There are certain times even ardent libertarians would agree that a bit of government intervention is probably not such a bad thing. Such is the case when it comes to maintaining the integrity of the pharmaceutical supply chain. Unlike SarbOx, it's hard to disagree with the premise behind a recent Senate Bill that seeks to ensure greater transparency and accountability in the pharmaceutical supply chain. According to sources quoted in the above-linked Industry Week news analysis, the goal of the Drug Safety and Accountability Act, introduced last week, is to make sure that "pharmaceutical drugs meet the highest standards for safety and quality" because "for too long, the FDA has lacked the proper authority to adequately safeguard our drug supply."
Consider the growing problem, compounding on a yearly basis: "One of the reasons for the increased scrutiny of the quality of the medicine is due to the record 1,742 drug recalls in 2009 which is a 400% increase from the prior year." Global sourcing is paying into the heightened awareness afforded the issue as well, given that in many cases, the majority of active ingredients in U.S. drugs are now made overseas in countries "where regulatory oversight" may not meet US standards. Doing the 80/20 analysis shows the problem here -- and the need for realignment of FDA resources. As one source in the article points out, "about 80% of active drug ingredients come from overseas -- the majority from India and China -- yet receive less than 5% of FDA's resources."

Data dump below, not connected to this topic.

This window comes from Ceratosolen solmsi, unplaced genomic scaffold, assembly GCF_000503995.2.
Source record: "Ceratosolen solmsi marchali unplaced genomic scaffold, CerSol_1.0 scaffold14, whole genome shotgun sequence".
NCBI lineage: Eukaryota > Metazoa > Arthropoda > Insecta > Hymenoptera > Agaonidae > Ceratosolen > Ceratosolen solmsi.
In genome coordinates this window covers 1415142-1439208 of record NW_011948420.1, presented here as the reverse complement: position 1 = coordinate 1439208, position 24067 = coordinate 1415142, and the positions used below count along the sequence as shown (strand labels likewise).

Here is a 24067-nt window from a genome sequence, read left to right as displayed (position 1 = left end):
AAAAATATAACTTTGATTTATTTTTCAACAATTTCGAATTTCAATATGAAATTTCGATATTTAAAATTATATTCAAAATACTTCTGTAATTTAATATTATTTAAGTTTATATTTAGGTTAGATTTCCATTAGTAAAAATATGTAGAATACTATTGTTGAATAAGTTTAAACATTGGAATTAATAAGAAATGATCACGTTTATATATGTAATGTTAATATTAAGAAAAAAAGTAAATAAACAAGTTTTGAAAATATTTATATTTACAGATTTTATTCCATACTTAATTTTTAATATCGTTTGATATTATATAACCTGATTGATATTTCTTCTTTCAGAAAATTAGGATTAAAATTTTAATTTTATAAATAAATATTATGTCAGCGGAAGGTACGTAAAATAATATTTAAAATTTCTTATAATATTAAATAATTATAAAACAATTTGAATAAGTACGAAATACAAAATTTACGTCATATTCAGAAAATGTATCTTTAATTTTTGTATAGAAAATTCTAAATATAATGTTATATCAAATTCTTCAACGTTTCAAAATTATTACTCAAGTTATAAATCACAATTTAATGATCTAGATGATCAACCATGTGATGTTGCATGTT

Just what does the bill aim to accomplish? If you have time, you can read the proposed legislation in its entirety here. But in short, it seeks to address many of the quality assurance shortcomings that led to, among other catastrophes, the 2007 and 2008 scandal involving contaminated imported Herapin, where "up to 149 Americans died," according to the proposed legislation. These new requirements will include quality management programs which required the registration, tacking and active management of all "materials used in the manufacture of APIS based on a risk assessment that gives additional consideration to materials extracted or derived from plants, microbes, animal tissue, or other biological sources."
What is the expert take on this legislation? I've asked our resident pharmaceutical procurement expert, Gregg Brandyberry, to chime in with his take in a guest column later this week.